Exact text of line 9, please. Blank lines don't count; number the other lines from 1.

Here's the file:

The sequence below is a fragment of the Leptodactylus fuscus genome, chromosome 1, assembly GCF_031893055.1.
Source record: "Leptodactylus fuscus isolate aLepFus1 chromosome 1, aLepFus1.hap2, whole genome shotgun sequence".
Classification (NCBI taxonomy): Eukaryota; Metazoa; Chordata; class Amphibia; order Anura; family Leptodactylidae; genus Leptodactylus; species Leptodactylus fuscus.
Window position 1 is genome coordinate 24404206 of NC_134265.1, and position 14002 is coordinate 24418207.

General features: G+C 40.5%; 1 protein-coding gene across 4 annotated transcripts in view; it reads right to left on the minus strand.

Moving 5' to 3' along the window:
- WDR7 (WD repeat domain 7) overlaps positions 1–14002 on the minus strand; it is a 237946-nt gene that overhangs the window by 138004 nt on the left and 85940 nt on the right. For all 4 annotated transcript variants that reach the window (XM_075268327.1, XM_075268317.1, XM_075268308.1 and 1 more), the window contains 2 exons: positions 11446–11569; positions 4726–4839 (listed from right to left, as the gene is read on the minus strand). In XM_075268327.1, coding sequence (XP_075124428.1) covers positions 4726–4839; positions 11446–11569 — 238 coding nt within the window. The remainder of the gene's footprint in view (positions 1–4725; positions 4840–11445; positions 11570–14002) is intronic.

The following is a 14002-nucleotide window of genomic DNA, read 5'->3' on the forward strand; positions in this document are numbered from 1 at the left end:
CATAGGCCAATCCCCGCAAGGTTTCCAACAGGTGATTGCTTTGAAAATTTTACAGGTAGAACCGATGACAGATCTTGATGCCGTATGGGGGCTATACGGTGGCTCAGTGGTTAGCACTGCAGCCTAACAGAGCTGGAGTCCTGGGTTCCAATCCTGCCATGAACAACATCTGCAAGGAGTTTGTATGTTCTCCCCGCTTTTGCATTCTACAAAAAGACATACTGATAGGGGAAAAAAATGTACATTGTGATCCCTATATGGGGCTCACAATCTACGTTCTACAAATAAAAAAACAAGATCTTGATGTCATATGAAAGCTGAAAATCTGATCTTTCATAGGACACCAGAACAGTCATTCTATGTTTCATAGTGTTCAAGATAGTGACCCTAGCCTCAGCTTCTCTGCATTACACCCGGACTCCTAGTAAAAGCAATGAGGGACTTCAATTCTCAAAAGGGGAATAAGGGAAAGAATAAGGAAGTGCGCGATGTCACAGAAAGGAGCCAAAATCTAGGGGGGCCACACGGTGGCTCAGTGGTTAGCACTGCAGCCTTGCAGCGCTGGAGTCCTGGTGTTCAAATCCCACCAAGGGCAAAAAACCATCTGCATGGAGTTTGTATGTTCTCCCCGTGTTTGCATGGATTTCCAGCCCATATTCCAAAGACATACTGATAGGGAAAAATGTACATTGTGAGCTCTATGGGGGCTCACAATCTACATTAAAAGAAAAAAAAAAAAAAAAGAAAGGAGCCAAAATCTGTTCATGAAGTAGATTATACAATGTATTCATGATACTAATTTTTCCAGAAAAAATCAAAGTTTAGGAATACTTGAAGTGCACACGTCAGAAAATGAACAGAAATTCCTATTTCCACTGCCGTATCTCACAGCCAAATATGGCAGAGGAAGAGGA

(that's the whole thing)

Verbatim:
CATAGGCCAATCCCCGCAAGGTTTCCAACAGGTGATTGCTTTGAAAATTTTACAGGTAGAACCGATGACAGATCTTGATGCCGTATGGGGGCTATACGGTGGCTCAGTGGTTAGCACTGCAGCCTAACAGAGCTGGAGTCCTGGGTTCCAATCCTGCCATGAACAACATCTGCAAGGAGTTTGTATGTTCTCCCCGCTTTTGCATTCTACAAAAAGACATACTGATAGGGGAAAAAAATGTACATTGTGATCCCTATATGGGGCTCACAATCTACGTTCTACAAATAAAAAAACAAGATCTTGATGTCATATGAAAGCTGAAAATCTGATCTTTCATAGGACACCAGAACAGTCATTCTATGTTTCATAGTGTTCAAGATAGTGACCCTAGCCTCAGCTTCTCTGCATTACACCCGGACTCCTAGTAAAAGCAATGAGGGACTTCAATTCTCAAAAGGGGAATAAGGGAAAGAATAAGGAAGTGCGCGATGTCACAGAAAGGAGCCAAAATCTAGGGGGGCCACACGGTGGCTCAGTGGTTAGCACTGCAGCCTTGCAGCGCTGGAGTCCTGGTGTTCAAATCCCACCAAGGGCAAAAAACCATCTGCATGGAGTTTGTATGTTCTCCCCGTGTTTGCATGGATTTCCAGCCCATATTCCAAAGACATACTGATAGGGAAAAATGTACATTGTGAGCTCTATGGGGGCTCACAATCTACATTAAAAGAAAAAAAAAAAAAAAAGAAAGGAGCCAAAATCTGTTCATGAAGTAGATTATACAATGTATTCATGATACTAATTTTTCCAGAAAAAATCAAAGTTTAGGAATACTTGAAGTGCACACGTCAGAAAATGAACAGAAATTCCTATTTCCACTGCCGTATCTCACAGCCAAATATGGCAGAGGAAGAGGA